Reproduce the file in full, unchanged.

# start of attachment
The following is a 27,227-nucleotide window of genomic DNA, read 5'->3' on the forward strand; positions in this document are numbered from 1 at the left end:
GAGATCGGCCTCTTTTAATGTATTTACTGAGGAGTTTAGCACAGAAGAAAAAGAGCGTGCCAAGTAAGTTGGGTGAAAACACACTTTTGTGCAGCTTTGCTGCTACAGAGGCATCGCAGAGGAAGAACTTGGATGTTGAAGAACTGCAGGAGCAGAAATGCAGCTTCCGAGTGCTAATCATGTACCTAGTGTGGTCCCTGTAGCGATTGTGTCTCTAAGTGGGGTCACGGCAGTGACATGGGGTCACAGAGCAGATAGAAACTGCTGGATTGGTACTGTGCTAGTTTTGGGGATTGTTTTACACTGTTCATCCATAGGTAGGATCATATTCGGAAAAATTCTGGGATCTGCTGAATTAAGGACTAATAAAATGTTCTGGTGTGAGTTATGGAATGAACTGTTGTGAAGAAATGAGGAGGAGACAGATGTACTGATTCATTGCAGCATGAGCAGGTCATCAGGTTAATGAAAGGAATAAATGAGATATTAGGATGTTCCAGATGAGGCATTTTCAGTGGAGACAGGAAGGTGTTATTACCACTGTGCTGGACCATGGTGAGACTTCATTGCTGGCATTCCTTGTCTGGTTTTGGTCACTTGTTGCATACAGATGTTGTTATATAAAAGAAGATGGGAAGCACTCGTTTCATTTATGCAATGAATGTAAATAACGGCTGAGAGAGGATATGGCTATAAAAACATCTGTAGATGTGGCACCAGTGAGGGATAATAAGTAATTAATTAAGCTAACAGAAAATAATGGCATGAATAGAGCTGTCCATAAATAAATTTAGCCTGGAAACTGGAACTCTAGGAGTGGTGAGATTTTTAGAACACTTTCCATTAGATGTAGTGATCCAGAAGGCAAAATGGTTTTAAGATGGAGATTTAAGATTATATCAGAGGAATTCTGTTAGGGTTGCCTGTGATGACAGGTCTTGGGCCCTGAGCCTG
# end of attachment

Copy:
The following is a 27,227-nucleotide window of genomic DNA, read 5'->3' on the forward strand; positions in this document are numbered from 1 at the left end:
GAGATCGGCCTCTTTTAATGTATTTACTGAGGAGTTTAGCACAGAAGAAAAAGAGCGTGCCAAGTAAGTTGGGTGAAAACACACTTTTGTGCAGCTTTGCTGCTACAGAGGCATCGCAGAGGAAGAACTTGGATGTTGAAGAACTGCAGGAGCAGAAATGCAGCTTCCGAGTGCTAATCATGTACCTAGTGTGGTCCCTGTAGCGATTGTGTCTCTAAGTGGGGTCACGGCAGTGACATGGGGTCACAGAGCAGATAGAAACTGCTGGATTGGTACTGTGCTAGTTTTGGGGATTGTTTTACACTGTTCATCCATAGGTAGGATCATATTCGGAAAAATTCTGGGATCTGCTGAATTAAGGACTAATAAAATGTTCTGGTGTGAGTTATGGAATGAACTGTTGTGAAGAAATGAGGAGGAGACAGATGTACTGATTCATTGCAGCATGAGCAGGTCATCAGGTTAATGAAAGGAATAAATGAGATATTAGGATGTTCCAGATGAGGCATTTTCAGTGGAGACAGGAAGGTGTTATTACCACTGTGCTGGACCATGGTGAGACTTCATTGCTGGCATTCCTTGTCTGGTTTTGGTCACTTGTTGCATACAGATGTTGTTATATAAAAGAAGATGGGAAGCACTCGTTTCATTTATGCAATGAATGTAAATAACGGCTGAGAGAGGATATGGCTATAAAAACATCTGTAGATGTGGCACCAGTGAGGGATAATAAGTAATTAATTAAGCTAACAGAAAATAATGGCATGAATAGAGCTGTCCATAAATAAATTTAGCCTGGAAACTGGAACTCTAGGAGTGGTGAGATTTTTAGAACACTTTCCATTAGATGTAGTGATCCAGAAGGCAAAATGGTTTTAAGATGGAGATTTAAGATTATATCAGAGGAATTCTGTTAGGGTTGCCTGTGATGACAGGTCTTGGGCCCTGAGCCTG